Disability Insurance

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Disability insurance comprises income protections and policies that vary considerably from one locality to another, e.g., state or nation, despite the common intent to cushion and offset financial hardships imposed by sudden, accidental, pre-existing or otherwise emergent disabilities; temporary and/or permanent disabilities; partial/total/residual disabilities and physical and/or mental disabilities.

"DI", or "disability income insurance", as such programs are termed, may or may not be mandatory; or require substantial (if any) premiums, employer-employee cost sharing, or have age, other demographic or socio-economic eligibility criteria.

Various types can be distinguished for the purpose of general orientation. For a clear understanding of any specific DI plan, it will be necessary to examine it in terms of the considerations mentioned above and the following:

1.1 Individual disability insurance
1.2 High-limit disability insurance
1.3 Key-person disability insurance
1.4 Business overhead expense disability insurance
1.5 National social insurance programs
1.6 Employer-supplied disability insurance

Disability insurance, also called "DI" or "Disability Income Insurance" is designed to provide a source of income in the event of unexpected, accidental or emergent disability, e.g., an inability to or serious impairment of work because of a worsening of a pre-existing, previously non-disabling condition (although with many exclusions). Wide variations in the protections afforded, conditions of eligibility, scope of benefits, exclusion, tax implications, costs, period of coverage, funding and the definition of "disability" itself preclude anything but a general overview of DI in a global context.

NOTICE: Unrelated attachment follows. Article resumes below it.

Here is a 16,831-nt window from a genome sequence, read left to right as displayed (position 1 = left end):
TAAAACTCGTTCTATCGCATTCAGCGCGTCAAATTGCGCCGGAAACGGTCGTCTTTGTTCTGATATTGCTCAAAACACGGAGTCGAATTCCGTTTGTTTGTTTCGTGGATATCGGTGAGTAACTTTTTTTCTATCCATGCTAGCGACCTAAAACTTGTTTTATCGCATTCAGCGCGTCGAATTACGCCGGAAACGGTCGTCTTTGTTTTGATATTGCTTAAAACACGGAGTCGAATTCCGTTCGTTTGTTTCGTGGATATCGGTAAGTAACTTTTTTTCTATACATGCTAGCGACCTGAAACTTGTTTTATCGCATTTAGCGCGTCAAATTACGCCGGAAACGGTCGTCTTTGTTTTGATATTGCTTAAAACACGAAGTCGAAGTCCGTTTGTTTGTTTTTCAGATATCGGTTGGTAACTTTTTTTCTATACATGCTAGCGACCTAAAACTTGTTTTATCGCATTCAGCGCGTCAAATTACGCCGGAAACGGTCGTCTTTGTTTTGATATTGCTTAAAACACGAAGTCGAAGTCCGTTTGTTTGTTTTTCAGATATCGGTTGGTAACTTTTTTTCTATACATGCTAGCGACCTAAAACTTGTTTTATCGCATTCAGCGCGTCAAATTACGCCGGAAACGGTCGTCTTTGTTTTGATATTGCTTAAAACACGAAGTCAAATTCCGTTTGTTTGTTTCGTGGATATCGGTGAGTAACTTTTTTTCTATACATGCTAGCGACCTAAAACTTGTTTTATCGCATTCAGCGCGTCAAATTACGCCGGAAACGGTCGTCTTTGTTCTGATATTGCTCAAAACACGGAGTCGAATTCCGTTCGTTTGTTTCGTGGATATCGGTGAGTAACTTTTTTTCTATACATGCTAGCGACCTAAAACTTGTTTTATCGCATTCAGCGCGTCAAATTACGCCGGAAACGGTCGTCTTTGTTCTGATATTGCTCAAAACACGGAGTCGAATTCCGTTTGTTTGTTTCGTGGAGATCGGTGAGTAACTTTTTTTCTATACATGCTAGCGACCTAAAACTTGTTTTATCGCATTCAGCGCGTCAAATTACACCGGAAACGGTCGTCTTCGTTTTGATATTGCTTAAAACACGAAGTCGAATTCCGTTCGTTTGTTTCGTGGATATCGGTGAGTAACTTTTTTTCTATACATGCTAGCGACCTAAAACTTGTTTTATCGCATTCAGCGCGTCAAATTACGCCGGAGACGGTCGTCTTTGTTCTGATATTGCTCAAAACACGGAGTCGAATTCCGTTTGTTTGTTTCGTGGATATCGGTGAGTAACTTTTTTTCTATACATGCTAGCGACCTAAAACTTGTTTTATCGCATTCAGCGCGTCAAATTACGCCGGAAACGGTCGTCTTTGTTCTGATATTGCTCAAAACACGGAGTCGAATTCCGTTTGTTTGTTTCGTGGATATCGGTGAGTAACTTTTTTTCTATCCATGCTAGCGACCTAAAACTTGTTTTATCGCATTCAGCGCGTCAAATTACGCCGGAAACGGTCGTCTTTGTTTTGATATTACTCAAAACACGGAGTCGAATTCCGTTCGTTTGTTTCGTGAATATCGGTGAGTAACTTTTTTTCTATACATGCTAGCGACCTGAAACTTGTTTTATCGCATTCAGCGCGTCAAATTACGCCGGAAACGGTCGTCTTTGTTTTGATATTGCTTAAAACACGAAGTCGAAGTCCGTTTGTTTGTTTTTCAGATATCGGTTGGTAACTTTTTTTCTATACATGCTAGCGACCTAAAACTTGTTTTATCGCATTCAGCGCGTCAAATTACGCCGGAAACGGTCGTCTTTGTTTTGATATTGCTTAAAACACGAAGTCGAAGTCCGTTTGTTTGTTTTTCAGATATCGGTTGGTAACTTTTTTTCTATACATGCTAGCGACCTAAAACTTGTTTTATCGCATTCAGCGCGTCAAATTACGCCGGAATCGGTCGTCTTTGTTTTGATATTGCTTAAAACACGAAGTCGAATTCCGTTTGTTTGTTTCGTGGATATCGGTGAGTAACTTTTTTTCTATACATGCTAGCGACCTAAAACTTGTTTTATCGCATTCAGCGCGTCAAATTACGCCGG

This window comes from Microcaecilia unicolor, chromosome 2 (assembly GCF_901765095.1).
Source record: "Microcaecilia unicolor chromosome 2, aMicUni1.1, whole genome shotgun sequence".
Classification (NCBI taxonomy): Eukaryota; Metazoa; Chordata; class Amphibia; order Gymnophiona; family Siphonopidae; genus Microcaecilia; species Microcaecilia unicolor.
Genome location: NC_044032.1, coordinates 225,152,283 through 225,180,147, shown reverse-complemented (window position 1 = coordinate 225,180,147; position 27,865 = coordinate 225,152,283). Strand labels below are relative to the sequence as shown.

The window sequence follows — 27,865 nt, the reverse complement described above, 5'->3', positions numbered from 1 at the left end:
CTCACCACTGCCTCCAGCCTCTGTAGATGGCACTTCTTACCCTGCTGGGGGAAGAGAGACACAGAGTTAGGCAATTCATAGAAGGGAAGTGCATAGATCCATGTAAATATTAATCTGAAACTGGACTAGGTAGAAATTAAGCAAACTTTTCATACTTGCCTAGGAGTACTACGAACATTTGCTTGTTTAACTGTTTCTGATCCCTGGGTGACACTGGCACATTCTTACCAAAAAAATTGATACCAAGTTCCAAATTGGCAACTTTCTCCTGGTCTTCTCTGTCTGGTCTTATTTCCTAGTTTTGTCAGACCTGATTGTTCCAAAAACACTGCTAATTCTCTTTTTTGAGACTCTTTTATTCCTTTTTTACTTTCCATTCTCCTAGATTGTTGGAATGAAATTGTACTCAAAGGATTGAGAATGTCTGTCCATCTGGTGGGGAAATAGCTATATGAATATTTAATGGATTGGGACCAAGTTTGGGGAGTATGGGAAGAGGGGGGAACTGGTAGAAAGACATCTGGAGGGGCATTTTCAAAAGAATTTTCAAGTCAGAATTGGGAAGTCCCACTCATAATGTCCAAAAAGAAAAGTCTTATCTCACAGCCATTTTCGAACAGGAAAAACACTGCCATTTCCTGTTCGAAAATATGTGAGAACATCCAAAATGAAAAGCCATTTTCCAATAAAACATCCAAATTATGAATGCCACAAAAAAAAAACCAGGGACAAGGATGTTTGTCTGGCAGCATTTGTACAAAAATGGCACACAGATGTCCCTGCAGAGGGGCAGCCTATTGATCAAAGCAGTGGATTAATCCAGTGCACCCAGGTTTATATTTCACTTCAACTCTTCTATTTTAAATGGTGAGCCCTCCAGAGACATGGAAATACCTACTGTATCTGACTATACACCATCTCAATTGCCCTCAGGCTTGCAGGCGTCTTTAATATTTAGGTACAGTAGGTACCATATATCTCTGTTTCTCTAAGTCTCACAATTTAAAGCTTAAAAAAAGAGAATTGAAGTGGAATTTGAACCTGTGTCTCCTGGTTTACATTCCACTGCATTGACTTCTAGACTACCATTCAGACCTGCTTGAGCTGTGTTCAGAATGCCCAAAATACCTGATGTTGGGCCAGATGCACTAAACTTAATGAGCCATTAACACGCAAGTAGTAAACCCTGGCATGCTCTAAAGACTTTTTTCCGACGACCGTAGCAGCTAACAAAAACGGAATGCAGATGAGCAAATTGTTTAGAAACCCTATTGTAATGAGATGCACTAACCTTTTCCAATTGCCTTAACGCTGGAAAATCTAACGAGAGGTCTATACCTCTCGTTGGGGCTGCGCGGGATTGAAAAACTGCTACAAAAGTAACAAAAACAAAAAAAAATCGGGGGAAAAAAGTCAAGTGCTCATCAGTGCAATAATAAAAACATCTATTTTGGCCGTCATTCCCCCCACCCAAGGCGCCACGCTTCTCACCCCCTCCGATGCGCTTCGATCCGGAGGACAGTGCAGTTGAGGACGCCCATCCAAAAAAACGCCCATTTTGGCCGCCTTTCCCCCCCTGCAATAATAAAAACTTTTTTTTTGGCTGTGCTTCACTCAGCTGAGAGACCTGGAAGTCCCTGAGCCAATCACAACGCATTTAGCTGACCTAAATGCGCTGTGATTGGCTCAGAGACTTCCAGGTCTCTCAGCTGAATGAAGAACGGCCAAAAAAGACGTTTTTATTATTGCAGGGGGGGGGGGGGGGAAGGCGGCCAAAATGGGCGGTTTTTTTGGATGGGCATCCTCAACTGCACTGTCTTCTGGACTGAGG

However, whatever DI program an individual is required to participate in (where mandatory, e.g., California, Hawaii, ....) or privately chooses to enroll in, there are important considerations to take into account in order to foresee the circumstances and associated benefits that define the program and policy.

Among the important factors that determine the scope and nature of any specific DI program are these:

Insured group size: larger groups enjoy more benefits than smaller ones, with lower lower costs per member

Employer-sponsored vs. private vs. governmentally-sponsored disability insurance: Where optional, employer-sponsored, independent, governmental and private DI plans should be competitively evaluated for cost, coverage, eligibility, etc. Employer-sponsored plans will, in general, be contracted through private insurance companies, with or without governmental supplementation.

Tax implications: In some instances and jurisdictions, if an employer contributes even $1 to an employee's disability insurance plant, any benefits the latter receives automatically become taxable. Such tax implications, including deductions, should be factored into a plan selection, when there are alternatives available.

Coverage-period specifics: A DI plan should be evaluated in terms of the period(s) of coverage it provides. Specifically

- Sick leave plan
- Short term disability
- Long term disability

Covered conditions: Insurance protection may fail if the condition you think is a disability is not covered, e.g., is, under the terms of a specific policy, not "permanent"; is "self-inflicted" (alcohol dependency); is pre-existing or otherwise non-accidental; or is an unprotected psychiatric condition

Integration with government disability income insurance programs: It is important to know to what degree private and governmental DI plans are integrated, complementary, mutually exclusive, conflicting or compensatory (i.e., with one providing partial or full coverage the other does not)

Partial vs. total disability allowances: In some instances or jurisdictions, only total disability insurance benefits are provided, whereas in others, partial disabilities also qualify for benefits

Eligibility requirements: Check to determine whether disability allowances are linked to age, e.g., retirement age, rather than to employment status, e.g., retired, self-employed, unemployed

Because of wide variability around the world regarding cultures and nations as diverse as those of the United States, China and Yemen, it is imperative that the specifics of the DI plans available to you be well understood. Even within the United States, there is no uniformity regarding whether participation in DI programs is mandatory, since only a handful of states mandate compulsory employee DI.
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